In our last post we talked about three main classifications of shoes by looking at open heeled shoes. This month we are looking at the purpose of bar shoes and some of the variations we use. First, any of the barshoes can be made in the same fashion as the open heeled shoes we talked about last time, plain stamp, fullered or concave. In general, barshoes are used to 1) change how the foot loads, 2) stabilize the foot, and 3) alter foot position in relation to the body. Due to the nature of the barshoes and the effect they have on feet, a great amount of skill is required to apply them correctly.
The straight bar is one of the most common barshoes used. It is a good option for stabilizing the hoof capsule, protecting the heels, and will shift the load placed upon the foot to some degree. Stabilizing the foot, not allowing the sole to drop quite as far, can be beneficial in certain cases where you have a weak foot that is moving too much each time it loads. By using this shoe we can also unload a portion of the wall, such as a heel, and transfer some of that weight to the frog, though not quite as well as with a heartbar. There is some effect of “floating” or “wedging“ the foot due to the ground force reaction as the shoe encounters a deformable surface as well. We will discuss ground force reaction (gfr) more fully in a later blog post.
The egg bar will provide the same stabilizing effect as the straight bar but has a more significant influence upon foot loading and foot position relative to the body. The eggbar may be used when we want a more significant “wedge“ effect than with the straight bar. This shoe will also influence the horse to place the foot more palmar/plantar in relation to the rest of the body.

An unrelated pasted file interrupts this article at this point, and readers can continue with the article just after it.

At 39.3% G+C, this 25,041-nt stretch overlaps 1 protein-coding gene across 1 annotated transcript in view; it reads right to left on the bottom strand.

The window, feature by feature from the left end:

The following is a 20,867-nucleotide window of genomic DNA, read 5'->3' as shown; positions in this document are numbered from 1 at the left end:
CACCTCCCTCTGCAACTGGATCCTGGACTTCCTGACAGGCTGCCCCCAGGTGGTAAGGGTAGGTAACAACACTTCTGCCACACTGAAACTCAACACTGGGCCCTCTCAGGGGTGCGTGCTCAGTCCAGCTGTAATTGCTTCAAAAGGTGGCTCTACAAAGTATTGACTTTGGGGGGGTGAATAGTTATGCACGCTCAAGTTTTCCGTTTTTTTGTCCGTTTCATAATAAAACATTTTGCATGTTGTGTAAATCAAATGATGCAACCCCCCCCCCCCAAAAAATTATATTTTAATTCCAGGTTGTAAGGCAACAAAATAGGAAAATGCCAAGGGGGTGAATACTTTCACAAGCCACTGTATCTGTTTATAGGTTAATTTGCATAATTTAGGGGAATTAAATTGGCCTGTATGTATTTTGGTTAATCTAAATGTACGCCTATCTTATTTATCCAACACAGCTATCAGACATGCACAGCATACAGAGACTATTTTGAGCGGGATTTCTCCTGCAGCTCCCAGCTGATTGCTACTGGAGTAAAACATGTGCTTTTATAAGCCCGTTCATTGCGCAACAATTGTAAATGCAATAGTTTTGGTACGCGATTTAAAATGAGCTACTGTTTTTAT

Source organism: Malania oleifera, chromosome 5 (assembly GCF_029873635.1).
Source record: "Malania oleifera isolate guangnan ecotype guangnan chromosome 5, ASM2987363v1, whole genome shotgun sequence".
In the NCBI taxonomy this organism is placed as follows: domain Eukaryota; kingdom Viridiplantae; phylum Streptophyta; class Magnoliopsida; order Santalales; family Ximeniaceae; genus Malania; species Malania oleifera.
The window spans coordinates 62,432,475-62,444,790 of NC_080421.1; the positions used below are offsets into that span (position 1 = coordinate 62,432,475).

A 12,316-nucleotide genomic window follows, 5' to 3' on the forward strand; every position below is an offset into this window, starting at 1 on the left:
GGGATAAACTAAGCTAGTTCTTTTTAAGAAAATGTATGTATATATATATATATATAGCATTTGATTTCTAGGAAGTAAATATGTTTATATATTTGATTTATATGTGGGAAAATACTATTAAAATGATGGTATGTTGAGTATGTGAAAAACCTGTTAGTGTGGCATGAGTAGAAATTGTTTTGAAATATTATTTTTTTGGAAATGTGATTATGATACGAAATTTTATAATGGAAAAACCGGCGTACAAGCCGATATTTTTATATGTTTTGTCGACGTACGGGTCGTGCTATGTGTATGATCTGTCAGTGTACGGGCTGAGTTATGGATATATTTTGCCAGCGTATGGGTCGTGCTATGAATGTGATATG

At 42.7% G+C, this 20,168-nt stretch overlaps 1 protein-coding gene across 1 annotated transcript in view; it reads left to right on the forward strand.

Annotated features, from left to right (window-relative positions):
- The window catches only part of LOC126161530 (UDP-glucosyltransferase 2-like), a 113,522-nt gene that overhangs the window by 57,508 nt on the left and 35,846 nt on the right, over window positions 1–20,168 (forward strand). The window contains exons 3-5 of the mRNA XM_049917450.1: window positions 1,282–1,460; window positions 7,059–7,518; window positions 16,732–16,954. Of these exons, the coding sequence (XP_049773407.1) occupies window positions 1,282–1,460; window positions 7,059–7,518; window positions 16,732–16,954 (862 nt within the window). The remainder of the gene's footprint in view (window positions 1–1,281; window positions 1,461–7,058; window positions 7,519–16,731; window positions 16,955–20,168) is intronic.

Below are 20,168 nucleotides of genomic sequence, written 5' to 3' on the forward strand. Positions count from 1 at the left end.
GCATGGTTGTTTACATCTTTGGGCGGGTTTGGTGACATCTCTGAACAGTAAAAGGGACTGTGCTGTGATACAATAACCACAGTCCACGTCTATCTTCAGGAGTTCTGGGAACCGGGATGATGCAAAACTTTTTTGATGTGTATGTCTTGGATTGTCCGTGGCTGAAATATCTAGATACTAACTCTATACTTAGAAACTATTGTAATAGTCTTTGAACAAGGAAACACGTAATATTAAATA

The heartbar stabilizes the hoof capsule but also transfers some of the load from the hoof wall to the frog. It will also provide a significant amount of protection for the foot. While the traditional use of a heartbar was for a laminitic horse, if used correctly the frog plate can provide a significant amount of protection from the terrain.
In this category we typically think of the fishtail bar shoe and the patten bar. Both of these significantly affect the loading and placement of the foot in relation to the body. This category of shoes are typically used in a surgical environment such as during a significant injury or possibly during recovery from some surgeries. Due to the radical nature of these shoes they should only be used in conjunction with a veterinarian.